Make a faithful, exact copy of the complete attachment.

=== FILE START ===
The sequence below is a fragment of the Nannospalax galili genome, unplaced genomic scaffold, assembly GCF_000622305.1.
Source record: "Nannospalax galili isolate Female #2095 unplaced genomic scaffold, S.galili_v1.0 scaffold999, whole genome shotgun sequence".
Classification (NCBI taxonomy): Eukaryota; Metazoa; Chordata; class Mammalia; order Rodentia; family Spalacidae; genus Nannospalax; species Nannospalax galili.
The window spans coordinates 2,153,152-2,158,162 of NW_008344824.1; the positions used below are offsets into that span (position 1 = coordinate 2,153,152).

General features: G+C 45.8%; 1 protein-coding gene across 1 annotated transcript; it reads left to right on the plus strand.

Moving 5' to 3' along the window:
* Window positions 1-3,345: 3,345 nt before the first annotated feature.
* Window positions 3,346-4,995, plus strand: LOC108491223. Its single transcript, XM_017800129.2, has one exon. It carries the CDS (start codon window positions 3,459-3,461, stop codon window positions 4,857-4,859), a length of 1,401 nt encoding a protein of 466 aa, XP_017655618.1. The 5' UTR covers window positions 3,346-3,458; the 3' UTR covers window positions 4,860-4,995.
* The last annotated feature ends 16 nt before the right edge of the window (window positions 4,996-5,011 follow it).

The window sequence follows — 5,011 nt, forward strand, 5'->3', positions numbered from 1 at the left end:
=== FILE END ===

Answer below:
The sequence below is a fragment of the Nannospalax galili genome, unplaced genomic scaffold, assembly GCF_000622305.1.
Source record: "Nannospalax galili isolate Female #2095 unplaced genomic scaffold, S.galili_v1.0 scaffold999, whole genome shotgun sequence".
Classification (NCBI taxonomy): Eukaryota; Metazoa; Chordata; class Mammalia; order Rodentia; family Spalacidae; genus Nannospalax; species Nannospalax galili.
The window spans coordinates 2,153,152-2,158,162 of NW_008344824.1; the positions used below are offsets into that span (position 1 = coordinate 2,153,152).

General features: G+C 45.8%; 1 protein-coding gene across 1 annotated transcript; it reads left to right on the plus strand.

Moving 5' to 3' along the window:
* Window positions 1-3,345: 3,345 nt before the first annotated feature.
* Window positions 3,346-4,995, plus strand: LOC108491223. Its single transcript, XM_017800129.2, has one exon. It carries the CDS (start codon window positions 3,459-3,461, stop codon window positions 4,857-4,859), a length of 1,401 nt encoding a protein of 466 aa, XP_017655618.1. The 5' UTR covers window positions 3,346-3,458; the 3' UTR covers window positions 4,860-4,995.
* The last annotated feature ends 16 nt before the right edge of the window (window positions 4,996-5,011 follow it).

The window sequence follows — 5,011 nt, forward strand, 5'->3', positions numbered from 1 at the left end: